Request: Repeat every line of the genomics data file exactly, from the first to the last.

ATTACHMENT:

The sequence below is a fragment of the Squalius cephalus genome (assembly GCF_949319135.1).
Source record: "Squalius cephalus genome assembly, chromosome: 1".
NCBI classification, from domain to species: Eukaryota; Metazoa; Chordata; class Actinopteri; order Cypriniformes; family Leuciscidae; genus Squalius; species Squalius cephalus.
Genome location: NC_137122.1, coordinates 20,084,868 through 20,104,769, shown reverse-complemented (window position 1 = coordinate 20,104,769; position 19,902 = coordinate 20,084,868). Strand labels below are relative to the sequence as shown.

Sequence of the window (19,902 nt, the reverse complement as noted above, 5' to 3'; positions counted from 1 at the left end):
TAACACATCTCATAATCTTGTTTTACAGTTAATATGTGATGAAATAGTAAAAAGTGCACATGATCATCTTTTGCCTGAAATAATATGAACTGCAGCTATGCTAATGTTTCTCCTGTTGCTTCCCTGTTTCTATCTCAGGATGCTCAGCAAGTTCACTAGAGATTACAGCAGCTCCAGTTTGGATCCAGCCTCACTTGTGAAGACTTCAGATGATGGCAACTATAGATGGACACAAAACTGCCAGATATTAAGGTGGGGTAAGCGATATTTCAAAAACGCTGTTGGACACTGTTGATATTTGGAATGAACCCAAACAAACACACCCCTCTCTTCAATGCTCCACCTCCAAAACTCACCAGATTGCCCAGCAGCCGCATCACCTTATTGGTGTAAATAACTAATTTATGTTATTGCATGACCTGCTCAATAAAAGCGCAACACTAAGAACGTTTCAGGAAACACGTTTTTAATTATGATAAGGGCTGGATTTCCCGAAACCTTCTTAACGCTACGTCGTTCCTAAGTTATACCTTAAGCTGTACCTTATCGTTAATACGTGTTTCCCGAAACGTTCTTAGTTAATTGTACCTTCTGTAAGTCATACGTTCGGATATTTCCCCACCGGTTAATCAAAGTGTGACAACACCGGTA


The sequence below is a fragment of the Squalius cephalus genome (assembly GCF_949319135.1).
Source record: "Squalius cephalus genome assembly, chromosome: 1".
NCBI classification, from domain to species: Eukaryota; Metazoa; Chordata; class Actinopteri; order Cypriniformes; family Leuciscidae; genus Squalius; species Squalius cephalus.
Genome location: NC_137122.1, coordinates 20,084,868 through 20,104,769, shown reverse-complemented (window position 1 = coordinate 20,104,769; position 19,902 = coordinate 20,084,868). Strand labels below are relative to the sequence as shown.

Sequence of the window (19,902 nt, the reverse complement as noted above, 5' to 3'; positions counted from 1 at the left end):
TAACACATCTCATAATCTTGTTTTACAGTTAATATGTGATGAAATAGTAAAAAGTGCACATGATCATCTTTTGCCTGAAATAATATGAACTGCAGCTATGCTAATGTTTCTCCTGTTGCTTCCCTGTTTCTATCTCAGGATGCTCAGCAAGTTCACTAGAGATTACAGCAGCTCCAGTTTGGATCCAGCCTCACTTGTGAAGACTTCAGATGATGGCAACTATAGATGGACACAAAACTGCCAGATATTAAGGTGGGGTAAGCGATATTTCAAAAACGCTGTTGGACACTGTTGATATTTGGAATGAACCCAAACAAACACACCCCTCTCTTCAATGCTCCACCTCCAAAACTCACCAGATTGCCCAGCAGCCGCATCACCTTATTGGTGTAAATAACTAATTTATGTTATTGCATGACCTGCTCAATAAAAGCGCAACACTAAGAACGTTTCAGGAAACACGTTTTTAATTATGATAAGGGCTGGATTTCCCGAAACCTTCTTAACGCTACGTCGTTCCTAAGTTATACCTTAAGCTGTACCTTATCGTTAATACGTGTTTCCCGAAACGTTCTTAGTTAATTGTACCTTCTGTAAGTCATACGTTCGGATATTTCCCCACCGGTTAATCAAAGTGTGACAACACCGGTA